News Release

Published on Tuesday, December 02, 2008

Western Technical College received a new campus security vehicle today that is sure to turn a few heads as it is driven down the street.

As part of its commitment to creating a climate neutral campus, Western has purchased a Summit Utility Vehicle (SUV), a type of Neighborhood Electric Vehicle, or NEV.

The two-passenger vehicle looks like a golf cart with an enlarged cargo area on the back, and that’s essentially correct. The NEV does not require gasoline, but instead runs on eight six-volt batteries.

“It was time for a new fleet vehicle, and our sustainability taskforce looked into environmentally-friendly options,” said Shelley McNeely, manager of campus security at Western.

The college’s Sustainability Taskforce was established in 2007 when Western President Lee Rasch signed the American College and University Presidents Climate Commitment, a national effort to fight global warming by sharply reducing and eventually eliminating all of the college’s global warming emissions.

“This is not only good for the environment, but there will be substantial savings in the cost of running the vehicle,” said McNeely. “A typical fleet vehicle costs an average of 48 cents per mile to run, and the NEV will cost only two-and-a-half to three cents per mile.”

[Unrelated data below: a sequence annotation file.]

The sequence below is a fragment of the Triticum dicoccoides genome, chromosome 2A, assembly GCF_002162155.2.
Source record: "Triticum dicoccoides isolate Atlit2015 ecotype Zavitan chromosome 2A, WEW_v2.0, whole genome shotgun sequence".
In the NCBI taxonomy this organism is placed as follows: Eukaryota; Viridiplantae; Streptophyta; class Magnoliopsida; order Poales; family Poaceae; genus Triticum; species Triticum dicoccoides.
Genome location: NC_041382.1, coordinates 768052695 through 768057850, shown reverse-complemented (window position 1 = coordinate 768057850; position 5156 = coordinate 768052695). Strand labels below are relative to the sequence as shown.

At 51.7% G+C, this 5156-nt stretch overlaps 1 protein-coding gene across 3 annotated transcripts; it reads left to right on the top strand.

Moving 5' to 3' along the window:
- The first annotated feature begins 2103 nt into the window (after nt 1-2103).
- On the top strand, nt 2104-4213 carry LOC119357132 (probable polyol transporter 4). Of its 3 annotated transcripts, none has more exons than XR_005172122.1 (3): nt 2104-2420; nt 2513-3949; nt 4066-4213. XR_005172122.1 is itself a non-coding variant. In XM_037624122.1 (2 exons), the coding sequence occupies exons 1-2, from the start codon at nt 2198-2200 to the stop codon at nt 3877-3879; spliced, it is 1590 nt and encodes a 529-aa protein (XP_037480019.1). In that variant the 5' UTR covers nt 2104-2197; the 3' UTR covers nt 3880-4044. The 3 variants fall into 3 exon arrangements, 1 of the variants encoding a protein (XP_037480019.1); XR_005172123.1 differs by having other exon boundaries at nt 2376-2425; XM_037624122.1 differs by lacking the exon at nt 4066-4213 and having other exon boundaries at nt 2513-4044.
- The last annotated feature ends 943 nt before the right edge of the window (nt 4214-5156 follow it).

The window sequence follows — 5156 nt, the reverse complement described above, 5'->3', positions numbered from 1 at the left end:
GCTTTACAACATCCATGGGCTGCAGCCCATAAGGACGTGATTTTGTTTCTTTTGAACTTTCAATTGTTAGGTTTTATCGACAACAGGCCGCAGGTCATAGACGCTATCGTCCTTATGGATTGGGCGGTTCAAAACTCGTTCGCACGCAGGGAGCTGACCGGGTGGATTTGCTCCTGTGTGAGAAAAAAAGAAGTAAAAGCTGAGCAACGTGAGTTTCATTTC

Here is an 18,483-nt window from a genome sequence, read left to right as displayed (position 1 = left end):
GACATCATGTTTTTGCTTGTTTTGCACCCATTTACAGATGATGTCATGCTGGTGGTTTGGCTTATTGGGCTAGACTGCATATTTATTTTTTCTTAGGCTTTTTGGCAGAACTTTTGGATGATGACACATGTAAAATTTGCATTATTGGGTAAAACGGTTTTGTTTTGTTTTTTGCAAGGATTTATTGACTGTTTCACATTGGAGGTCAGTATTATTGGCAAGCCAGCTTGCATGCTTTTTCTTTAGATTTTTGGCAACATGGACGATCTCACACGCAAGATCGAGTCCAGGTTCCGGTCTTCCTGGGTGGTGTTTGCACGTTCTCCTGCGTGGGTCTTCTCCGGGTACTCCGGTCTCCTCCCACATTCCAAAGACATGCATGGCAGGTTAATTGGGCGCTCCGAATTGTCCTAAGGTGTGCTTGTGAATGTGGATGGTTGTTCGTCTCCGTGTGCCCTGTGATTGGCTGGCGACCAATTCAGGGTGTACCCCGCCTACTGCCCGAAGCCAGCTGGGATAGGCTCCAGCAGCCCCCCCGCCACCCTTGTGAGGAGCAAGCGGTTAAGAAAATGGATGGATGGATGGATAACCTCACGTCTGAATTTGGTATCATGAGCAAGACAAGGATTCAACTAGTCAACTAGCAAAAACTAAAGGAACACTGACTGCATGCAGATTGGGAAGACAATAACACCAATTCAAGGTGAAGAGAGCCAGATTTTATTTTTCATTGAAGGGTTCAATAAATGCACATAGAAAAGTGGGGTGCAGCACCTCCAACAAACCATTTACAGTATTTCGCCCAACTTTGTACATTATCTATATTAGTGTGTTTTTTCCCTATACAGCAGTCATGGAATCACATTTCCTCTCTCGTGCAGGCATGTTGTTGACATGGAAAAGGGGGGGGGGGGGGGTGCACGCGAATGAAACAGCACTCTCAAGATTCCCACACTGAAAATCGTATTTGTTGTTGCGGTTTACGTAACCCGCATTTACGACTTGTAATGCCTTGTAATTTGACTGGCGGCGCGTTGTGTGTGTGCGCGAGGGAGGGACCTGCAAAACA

The vehicle will be driven by Western Security staff and contracted Per Mar officers around the La Crosse main campus and the Automotive and Diesel Technology Centers in La Crosse’s industrial park. It travels a maximum of 25 miles per hour and can only be driven within the city limits of La Crosse.

When not in use, the NEV is plugged into a standard outlet to keep the battery charged and ready to go. The only other requirement is to maintain the water levels in the batteries.

An additional benefit to purchasing the NEV is that it supports a Wisconsin manufacturer. Once ordered through Honda Motorwerks, the vehicle was assembled by Colombia ParCar Corp. in Reedsburg, Wis.

“There were so many positives associated with this vehicle that it really was an easy decision,” said McNeely. “There was a bit of a delay from the time we ordered the vehicle to when it was delivered, because there is an increased demand for NEVs. I expect that we’ll see more of these vehicles around the area in the near future.”